By Dane Feldman
Photo by Dane Feldman.
Restaurant Serenade, the place New York Times-lauded Chef James Laird calls home base, is located on Roosevelt Avenue in Chatham Boro, New Jersey. The restaurant itself garners quite a bit of acclaim in the state and Nancy Laird, James Laird’s wife and co-owner of Serenade, has just this week been named Chairwoman of the New Jersey Restaurant Association’s board. Whether or not the ratings mean anything to you, Restaurant Serenade serves up wickedly delicious French food, which made it the perfect spot to celebrate my parents’ 35th wedding anniversary.
My folks and I ordered two salads to start: the Greek salad with romaine, heirloom tomatoes, red quinoa, nicoise olives, and ricotta salata with a lemon vinaigrette as well as the Nancy salad with romaine, endive, arugula, tomatoes, croutons, and a sherry vinaigrette. The salads were distinctly different and quite good.
I truthfully could have ordered any of the entrees on the menu, but alas I settled for just one. I had the grilled pork chop served with a potato pancake, country bacon, and broccoli rabe. My father had the sea bass, which was seared and served over a lobster-tomato risotto with melted leeks and a lobster emulsion. My mother ordered the lobster tails, which were served with caramelized cauliflower, shaved fennel, pomegranates, and a blood orange sauce.
Everything was truly fantastic. I would have been equally happy eating any of the three dishes. When we were too full to order dessert, we were served a complimentary tasting plate of various candies and chocolate truffles.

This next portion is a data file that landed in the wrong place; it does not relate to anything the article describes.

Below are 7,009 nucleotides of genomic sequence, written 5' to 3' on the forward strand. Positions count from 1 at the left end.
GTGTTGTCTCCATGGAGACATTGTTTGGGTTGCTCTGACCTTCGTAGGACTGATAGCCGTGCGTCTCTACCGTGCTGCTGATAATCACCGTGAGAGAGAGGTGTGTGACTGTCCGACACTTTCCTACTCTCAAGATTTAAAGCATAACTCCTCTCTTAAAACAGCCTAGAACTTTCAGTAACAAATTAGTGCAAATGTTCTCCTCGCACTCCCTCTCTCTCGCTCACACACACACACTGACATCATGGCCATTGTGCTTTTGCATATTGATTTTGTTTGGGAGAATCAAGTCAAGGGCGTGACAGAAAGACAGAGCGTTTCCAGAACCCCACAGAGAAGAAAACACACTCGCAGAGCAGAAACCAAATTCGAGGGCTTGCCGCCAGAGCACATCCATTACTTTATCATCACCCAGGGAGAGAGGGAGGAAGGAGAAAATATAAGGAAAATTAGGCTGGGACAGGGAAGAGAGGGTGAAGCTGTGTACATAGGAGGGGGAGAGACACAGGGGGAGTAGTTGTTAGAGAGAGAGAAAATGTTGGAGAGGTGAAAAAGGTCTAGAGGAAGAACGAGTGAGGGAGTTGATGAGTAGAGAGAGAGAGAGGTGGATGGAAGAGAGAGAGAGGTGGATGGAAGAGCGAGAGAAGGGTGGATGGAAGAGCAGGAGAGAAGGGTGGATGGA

I felt similarly about the cocktail menu in that I could have enjoyed anything they curate at Serenade. Originally, I ordered the Moonraker: gin, vodka, Lillet blanc, Canton Ginger, and orange bitters, but unfortunately they had just run out of the Lillet (and I’ve been on quite the Lillet kick).
Instead, I ordered an Orange You Glad?: Rebellion Bourbon, Pritchard’s Lincoln County Lightning, orange bitters, maple bitters, and maple syrup. This cocktail was a perfect match for the pork chop. The flavor pairings were ideal and, while it sounds quite sweet, it wasn’t. The notes were there, but it was far from overpowering.
To cap off the night, I had a Stone Fence: Maker’s Mark, apple cider, and fresh lemon juice. This drink was so good that even a bourbon-hater like my mother found it refreshing. I’ll certainly have to look into recreating this one on my own.
Both the wait staff and the general ambience of Restaurant Serenade are so impeccable I find it hard to put it into words. There aren’t too many restaurants where I dine where suit-clad staff offers complimentary coat checking, which is truly a testament to how classic this place is. The service was both systematic and personal in that the wait staff was knowledgeable, friendly, and extremely reliable.
The chairs are comfortable and modern and the restaurant is divided into rooms rather than as one big open space. The rooms aren’t closed off so it doesn’t feel overly intimate. Rather, it feels just intimate enough. The patrons are well dressed in that you’d be hard pressed to find a man without a sport coat or jacket on, so it’s probably encouraged that diners sport their Sunday best. I even spotted a few black cars and limos sitting outside.
Restaurant Serenade knows its good, but won’t throw it in your face. It’s a classic and timeless spot that nods at modern times making it the perfect getaway if just for a few short hours.